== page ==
Defense Secretary Leon Panetta will announce plans to lift the military's ban on women serving in combat, opening hundreds of thousands of jobs to females.
The change is welcomed by many current and former female soldiers, including Portland resident Callie Lentz.
"I think it's a long time coming," said Callie Lentz, who left the U.S. Army in December. "I'm all for quality, no matter what it is. Because at the end of the day, we all have different work ethics, we all come from different backgrounds, different life lessons. Like I said, it's not a gender issue, it's individualism."
Lentz, who moved to Portland to search for a job in a sustainability field, served in the Army for four years, including 16 months in Afghanistan.
She said many female soldiers are already working in combat-type positions, citing her own six-month stint as a platoon leader in Afghanistan's Kandahar province. She oversaw 40 male soldiers on route clearance missions to find roadside bombs.
"It's definitely a combat role," she said. "We're always out in front of other units and hopefully the civilians to protect them from the bombs that are out there."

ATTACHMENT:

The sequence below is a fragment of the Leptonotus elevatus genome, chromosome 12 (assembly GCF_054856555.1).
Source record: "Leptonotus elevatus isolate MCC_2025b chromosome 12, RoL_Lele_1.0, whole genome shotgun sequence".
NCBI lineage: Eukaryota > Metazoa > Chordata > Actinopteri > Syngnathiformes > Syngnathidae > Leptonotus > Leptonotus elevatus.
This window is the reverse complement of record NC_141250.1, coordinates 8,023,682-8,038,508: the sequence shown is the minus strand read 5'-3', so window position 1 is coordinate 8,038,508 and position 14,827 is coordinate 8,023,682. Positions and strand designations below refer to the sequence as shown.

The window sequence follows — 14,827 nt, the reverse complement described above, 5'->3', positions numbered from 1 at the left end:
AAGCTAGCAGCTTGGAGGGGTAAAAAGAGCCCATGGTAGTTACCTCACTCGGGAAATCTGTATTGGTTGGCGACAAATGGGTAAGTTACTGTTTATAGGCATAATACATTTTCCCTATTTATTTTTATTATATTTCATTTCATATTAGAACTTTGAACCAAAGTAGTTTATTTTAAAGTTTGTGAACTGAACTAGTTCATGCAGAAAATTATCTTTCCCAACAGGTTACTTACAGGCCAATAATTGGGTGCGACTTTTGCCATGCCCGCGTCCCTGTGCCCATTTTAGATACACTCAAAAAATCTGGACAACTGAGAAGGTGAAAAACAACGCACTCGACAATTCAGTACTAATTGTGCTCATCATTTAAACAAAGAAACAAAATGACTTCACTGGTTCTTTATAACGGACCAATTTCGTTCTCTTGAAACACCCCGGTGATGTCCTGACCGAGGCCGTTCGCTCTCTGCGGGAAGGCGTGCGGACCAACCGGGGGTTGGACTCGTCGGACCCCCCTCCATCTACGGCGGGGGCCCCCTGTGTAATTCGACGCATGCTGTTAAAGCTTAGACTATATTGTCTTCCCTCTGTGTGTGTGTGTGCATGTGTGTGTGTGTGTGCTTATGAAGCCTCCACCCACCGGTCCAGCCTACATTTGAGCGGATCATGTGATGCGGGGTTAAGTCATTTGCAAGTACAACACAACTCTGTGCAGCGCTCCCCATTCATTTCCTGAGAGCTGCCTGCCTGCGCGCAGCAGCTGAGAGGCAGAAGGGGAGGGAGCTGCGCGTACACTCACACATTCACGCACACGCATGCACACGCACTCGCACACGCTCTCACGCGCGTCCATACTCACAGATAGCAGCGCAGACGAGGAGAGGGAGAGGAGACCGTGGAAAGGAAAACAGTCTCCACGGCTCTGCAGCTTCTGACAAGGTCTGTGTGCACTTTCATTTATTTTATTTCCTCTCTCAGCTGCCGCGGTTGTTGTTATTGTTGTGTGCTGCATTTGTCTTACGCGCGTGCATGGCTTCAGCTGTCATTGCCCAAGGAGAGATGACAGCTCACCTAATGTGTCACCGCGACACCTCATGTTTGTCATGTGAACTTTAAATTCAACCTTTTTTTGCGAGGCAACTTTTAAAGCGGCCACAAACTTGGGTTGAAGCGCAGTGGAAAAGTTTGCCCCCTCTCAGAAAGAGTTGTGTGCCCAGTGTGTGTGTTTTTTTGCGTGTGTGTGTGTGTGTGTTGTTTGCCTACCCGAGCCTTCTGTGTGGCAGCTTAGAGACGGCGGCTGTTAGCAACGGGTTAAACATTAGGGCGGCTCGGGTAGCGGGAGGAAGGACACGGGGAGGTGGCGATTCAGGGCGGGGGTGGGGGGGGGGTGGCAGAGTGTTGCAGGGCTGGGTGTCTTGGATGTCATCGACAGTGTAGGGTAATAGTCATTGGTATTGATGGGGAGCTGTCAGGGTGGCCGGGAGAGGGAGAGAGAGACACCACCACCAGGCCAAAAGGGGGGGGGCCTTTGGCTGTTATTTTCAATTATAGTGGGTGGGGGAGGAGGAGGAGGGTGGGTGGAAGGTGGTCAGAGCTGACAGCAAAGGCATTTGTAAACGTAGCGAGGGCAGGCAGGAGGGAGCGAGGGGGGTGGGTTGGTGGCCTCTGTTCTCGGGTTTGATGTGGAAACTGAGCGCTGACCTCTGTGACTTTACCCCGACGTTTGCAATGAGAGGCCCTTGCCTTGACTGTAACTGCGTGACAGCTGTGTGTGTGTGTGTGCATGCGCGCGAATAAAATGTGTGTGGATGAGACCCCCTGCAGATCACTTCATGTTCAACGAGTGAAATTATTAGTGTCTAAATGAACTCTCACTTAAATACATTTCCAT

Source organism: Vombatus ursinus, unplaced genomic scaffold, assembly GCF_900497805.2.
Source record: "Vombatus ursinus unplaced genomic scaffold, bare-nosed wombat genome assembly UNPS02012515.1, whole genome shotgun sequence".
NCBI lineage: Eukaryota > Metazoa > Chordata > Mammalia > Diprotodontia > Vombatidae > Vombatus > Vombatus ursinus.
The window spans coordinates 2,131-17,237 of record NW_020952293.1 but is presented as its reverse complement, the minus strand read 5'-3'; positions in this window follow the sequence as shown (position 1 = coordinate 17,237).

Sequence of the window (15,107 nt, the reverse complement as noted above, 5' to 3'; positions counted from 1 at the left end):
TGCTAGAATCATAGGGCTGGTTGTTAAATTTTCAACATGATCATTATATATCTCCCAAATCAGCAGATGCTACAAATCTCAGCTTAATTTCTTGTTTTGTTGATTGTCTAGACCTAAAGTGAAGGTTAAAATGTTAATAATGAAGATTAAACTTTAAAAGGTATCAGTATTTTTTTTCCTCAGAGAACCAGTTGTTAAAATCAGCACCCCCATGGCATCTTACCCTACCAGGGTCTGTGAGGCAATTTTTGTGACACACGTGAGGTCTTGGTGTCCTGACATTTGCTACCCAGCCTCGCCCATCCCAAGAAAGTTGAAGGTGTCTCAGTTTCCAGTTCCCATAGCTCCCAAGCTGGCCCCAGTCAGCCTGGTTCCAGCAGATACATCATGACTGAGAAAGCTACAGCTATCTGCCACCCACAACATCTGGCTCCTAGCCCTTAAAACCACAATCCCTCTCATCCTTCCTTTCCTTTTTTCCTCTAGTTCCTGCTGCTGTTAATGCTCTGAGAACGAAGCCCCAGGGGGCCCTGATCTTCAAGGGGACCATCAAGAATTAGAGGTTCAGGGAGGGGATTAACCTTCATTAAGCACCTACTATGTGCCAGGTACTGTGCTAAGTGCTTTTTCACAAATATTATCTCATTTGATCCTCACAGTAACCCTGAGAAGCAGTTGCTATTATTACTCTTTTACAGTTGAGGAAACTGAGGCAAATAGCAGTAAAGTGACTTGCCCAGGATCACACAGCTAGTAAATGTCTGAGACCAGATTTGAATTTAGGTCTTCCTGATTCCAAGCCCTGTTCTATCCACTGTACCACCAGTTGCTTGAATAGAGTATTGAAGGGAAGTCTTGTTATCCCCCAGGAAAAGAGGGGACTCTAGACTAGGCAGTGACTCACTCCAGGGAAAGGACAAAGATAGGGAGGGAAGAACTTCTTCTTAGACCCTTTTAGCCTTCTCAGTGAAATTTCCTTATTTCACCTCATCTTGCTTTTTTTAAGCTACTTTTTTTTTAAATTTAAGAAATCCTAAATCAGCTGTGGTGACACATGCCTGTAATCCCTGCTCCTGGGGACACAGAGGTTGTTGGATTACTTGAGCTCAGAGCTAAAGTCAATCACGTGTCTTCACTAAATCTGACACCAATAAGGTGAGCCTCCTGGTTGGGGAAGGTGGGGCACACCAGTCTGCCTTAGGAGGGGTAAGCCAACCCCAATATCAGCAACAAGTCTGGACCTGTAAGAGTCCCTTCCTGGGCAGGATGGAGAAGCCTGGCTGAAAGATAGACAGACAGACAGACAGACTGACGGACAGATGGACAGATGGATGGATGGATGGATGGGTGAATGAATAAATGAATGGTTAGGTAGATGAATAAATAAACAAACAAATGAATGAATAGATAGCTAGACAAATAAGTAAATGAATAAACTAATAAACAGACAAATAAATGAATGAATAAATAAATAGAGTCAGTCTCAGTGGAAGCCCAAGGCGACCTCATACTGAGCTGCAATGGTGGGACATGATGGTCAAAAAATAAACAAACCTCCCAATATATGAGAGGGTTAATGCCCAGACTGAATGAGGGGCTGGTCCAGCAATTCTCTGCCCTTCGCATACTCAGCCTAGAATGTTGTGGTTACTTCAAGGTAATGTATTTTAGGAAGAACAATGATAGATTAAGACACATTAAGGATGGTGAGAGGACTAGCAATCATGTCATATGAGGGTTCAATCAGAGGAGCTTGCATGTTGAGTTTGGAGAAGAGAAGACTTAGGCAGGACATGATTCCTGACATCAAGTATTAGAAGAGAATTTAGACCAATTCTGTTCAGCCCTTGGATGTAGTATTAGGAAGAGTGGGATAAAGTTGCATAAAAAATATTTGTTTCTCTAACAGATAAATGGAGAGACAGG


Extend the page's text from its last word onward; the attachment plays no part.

As some recent surveys and experiences have shown, it will not be an easy transition. When the Marine Corps sought women to go through its tough infantry course last year, two volunteered and both failed to complete the course. And there may not be a wide clamoring from women for the more intense, dangerous and difficult jobs - including some infantry and commando positions.
Additionally, some critics say women cannot handle the physical demands on the front lines as well as male soldiers.
Critics are focusing on the wrong thing, said Lentz.
"Like they say, there is no front line anymore. But I guess my perspective on it is we always focus on gender or race. We should focus on individuals," she said. "If you can pass the standards, no matter who you are, you should be able to do the job that is required of you."
The military branches of services will have years to implement the change, giving them time to assess each job and unit.
It is possible they make seek exemptions for some units, such as special operations forces.
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